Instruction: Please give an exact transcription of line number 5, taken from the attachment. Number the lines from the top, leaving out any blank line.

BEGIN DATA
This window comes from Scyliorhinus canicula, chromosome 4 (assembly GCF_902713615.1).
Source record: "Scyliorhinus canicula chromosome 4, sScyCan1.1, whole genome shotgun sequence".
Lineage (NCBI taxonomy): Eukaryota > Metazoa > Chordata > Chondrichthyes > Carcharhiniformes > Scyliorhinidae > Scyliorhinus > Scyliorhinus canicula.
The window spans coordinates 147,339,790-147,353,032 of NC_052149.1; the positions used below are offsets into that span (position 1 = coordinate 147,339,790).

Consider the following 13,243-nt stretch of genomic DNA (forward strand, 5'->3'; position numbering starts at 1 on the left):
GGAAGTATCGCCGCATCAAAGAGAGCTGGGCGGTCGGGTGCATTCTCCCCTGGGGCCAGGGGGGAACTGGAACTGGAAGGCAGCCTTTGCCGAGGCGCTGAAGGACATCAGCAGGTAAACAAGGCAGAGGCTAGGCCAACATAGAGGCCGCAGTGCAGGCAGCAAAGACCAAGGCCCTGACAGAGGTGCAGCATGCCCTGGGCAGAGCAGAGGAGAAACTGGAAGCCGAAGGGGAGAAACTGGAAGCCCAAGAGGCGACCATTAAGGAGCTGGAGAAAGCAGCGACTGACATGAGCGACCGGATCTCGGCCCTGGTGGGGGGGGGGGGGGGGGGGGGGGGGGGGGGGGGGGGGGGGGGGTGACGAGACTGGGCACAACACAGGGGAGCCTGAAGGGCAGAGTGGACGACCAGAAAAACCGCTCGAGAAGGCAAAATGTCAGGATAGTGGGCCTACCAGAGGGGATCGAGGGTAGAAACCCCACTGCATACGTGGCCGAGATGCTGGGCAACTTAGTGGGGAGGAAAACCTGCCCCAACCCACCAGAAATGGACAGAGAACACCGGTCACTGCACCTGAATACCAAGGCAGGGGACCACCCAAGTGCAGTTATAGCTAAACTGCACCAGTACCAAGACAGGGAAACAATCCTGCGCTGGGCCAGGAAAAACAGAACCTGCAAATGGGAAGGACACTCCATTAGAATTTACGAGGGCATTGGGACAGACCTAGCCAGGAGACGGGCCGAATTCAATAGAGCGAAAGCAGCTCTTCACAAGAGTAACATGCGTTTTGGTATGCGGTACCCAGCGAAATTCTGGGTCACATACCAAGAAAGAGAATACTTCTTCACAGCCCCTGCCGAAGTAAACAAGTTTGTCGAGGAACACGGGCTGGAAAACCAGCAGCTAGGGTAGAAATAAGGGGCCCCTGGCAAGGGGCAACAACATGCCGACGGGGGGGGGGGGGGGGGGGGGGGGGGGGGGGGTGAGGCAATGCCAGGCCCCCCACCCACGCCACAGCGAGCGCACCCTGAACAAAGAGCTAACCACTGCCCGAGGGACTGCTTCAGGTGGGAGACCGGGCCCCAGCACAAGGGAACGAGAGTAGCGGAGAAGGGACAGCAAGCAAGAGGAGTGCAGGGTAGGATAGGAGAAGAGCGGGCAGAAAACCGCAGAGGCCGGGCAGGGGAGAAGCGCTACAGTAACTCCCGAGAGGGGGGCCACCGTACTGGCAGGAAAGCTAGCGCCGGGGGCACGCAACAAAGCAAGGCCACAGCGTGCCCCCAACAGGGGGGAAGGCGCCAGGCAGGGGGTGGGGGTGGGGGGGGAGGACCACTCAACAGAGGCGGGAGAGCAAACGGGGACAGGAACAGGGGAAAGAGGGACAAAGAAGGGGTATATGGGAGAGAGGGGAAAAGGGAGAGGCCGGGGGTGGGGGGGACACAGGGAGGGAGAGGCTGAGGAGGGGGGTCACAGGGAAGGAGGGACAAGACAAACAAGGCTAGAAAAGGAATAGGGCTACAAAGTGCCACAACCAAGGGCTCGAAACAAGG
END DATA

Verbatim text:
Consider the following 13,243-nt stretch of genomic DNA (forward strand, 5'->3'; position numbering starts at 1 on the left):